by Daniel Johnson / December 04, 2019
Table of Contents
Last updated on December 20, 2019
Countertops are often the centerpiece of many kitchens – and homes in general. Because this is the case, you will want to find a surface that looks nice and can withstand the daily wear and tear it will face. One way you can tell which countertops are less prone to scratches and other damages is by evaluating hardness. Hardness is based on the Mohs scale, which ranks natural minerals on a scale of 1 to 10, 1 being the softest and 10 being the hardest.
What Are the Hardest and Softest Minerals on the Mohs Scale?
The hardest mineral on the Mohs scale is diamond, which ranks at a 10. On the other hand, the softest is talc, which ranks at a 1. Falling closely behind diamonds on the Mohs scale are corundum (9), titanium (9) and topaz (8). While you cannot have a countertop made out of diamonds, there are still many great options for hard stone countertops. Different stones are made up of different minerals, which impacts their overall hardness.
Where Do Stone Countertop Materials Rank on the Mohs Scale?
Among the harder natural stone countertop materials on the Mohs scale are granite and gemstone, which each rank at an 8 on the scale. These countertops are the least susceptible to scratching and many other damages.
Slightly softer than granite and gemstone, quartzite, quartz and onyx each rank at a 7 on the Mohs scale. While not as hard as granite and gemstone, these surfaces are still very hard and are unlikely to scratch.
Falling down on the scale a little more are popular countertop options marble, travertine and slate. Each of these stones ranks at a 4 on the scale. You will have to be very careful not to scratch these surfaces, albeit they are not the softest options on the scale.
The softest countertop options on the Mohs scale are limestone (3) and travertine (1). These countertops will be very prone to scratching if you are not careful. Soapstone in particular is known for sustaining scratches, although many homeowners feel that these scratches give the surface some character.
What Are the Best Countertop Choices for Hardness?
If hardness is one of your primary concerns when selecting a countertop material, granite and gemstone will be your best bets. However, your budget will likely come into play as well, in which case granite will be the better option. On average, granite countertops cost between $32 to $75 per square foot, while gemstone countertops start at $100 per square foot, and often exceed that number.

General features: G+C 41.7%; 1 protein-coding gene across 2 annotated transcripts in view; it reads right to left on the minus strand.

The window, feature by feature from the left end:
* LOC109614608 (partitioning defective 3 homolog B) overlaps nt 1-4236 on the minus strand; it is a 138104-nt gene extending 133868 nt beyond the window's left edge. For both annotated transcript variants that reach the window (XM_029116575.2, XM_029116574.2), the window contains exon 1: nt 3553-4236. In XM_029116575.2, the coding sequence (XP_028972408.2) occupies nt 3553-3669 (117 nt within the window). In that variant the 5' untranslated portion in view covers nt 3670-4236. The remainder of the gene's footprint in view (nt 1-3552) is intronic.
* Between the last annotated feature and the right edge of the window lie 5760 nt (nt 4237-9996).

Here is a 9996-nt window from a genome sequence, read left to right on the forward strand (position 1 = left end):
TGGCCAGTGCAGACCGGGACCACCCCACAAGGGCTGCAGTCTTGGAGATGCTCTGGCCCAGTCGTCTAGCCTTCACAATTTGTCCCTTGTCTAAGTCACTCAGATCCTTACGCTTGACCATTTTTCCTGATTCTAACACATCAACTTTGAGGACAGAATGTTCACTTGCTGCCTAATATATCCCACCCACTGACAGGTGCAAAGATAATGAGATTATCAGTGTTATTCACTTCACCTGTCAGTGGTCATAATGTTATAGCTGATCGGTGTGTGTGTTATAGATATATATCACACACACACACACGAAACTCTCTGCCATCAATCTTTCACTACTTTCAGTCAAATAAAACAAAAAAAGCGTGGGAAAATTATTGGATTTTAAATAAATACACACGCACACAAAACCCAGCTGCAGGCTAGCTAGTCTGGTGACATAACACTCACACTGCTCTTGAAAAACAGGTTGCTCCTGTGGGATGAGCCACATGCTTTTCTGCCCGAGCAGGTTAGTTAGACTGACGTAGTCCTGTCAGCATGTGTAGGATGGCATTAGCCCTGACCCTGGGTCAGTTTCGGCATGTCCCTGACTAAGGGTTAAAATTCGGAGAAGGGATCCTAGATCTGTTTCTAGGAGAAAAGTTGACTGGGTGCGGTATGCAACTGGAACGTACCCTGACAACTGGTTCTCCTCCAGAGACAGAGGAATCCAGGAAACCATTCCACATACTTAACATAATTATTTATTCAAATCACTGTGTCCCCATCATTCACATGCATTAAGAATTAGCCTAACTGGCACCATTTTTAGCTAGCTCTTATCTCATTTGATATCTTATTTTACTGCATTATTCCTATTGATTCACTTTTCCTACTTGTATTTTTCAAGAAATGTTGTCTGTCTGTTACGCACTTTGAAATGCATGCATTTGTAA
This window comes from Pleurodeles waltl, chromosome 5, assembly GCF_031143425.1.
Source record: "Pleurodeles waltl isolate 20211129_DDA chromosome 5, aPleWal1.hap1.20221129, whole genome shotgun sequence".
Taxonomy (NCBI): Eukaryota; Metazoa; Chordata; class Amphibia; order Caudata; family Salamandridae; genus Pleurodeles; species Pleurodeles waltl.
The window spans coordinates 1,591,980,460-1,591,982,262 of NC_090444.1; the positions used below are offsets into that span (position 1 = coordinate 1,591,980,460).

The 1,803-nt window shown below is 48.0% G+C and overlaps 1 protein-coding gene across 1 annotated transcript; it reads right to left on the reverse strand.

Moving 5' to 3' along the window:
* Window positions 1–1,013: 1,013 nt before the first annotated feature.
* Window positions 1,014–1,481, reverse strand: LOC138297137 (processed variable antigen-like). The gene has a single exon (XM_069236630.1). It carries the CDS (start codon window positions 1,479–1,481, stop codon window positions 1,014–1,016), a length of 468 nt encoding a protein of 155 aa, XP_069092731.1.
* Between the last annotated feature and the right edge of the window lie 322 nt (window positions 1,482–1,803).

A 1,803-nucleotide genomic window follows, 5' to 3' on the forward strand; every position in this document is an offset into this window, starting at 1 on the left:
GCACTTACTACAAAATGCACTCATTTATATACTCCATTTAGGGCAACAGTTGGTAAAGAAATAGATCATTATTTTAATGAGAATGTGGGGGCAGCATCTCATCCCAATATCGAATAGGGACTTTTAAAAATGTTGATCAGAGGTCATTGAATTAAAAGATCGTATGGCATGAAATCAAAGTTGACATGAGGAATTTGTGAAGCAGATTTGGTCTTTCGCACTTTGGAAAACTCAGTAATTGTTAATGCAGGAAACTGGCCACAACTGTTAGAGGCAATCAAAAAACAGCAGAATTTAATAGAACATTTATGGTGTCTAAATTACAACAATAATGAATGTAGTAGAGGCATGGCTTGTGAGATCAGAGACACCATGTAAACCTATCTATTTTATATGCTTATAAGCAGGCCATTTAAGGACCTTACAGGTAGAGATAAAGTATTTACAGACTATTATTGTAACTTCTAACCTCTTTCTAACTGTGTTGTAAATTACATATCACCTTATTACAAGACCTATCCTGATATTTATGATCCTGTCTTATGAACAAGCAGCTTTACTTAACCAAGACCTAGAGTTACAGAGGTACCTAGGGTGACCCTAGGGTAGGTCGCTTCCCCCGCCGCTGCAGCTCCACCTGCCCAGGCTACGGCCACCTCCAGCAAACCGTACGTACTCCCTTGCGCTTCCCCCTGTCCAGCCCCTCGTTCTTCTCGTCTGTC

On the flip side, if you do not want to deal with scratches, perhaps soapstone countertops are not the best choice for your home. But as mentioned before, many homeowners feel that some scratches can give a soapstone countertop character.
Popular materials like marble, travertine and slate fall in the middle ranges of the scale. These surfaces certainly can be prone to scratching, yet it is not hard to avoid scratching if you exercise the proper amount of caution. Factoring in many other elements, hardness is just one thing that can help steer you toward a particular countertop option.
By using the Mohs Hardness Scale, you can easily figure out which stone countertop options are harder and which are softer materials. Based on this, you can find a beautiful, strong and durable countertop for your home. In addition, whether you choose a harder stone like granite or gemstone, or a softer stone like limestone or soapstone, you can be prepared to be as cautious as you need to around the surface.
Reviewing this guide can help you keep in mind what the Mohs Scale of Hardness is and how it can be applied to evaluate different countertop options. Finding a countertop that is suitable for your home is a matter of what is most important to you, whether that is the material’s hardness or other factors.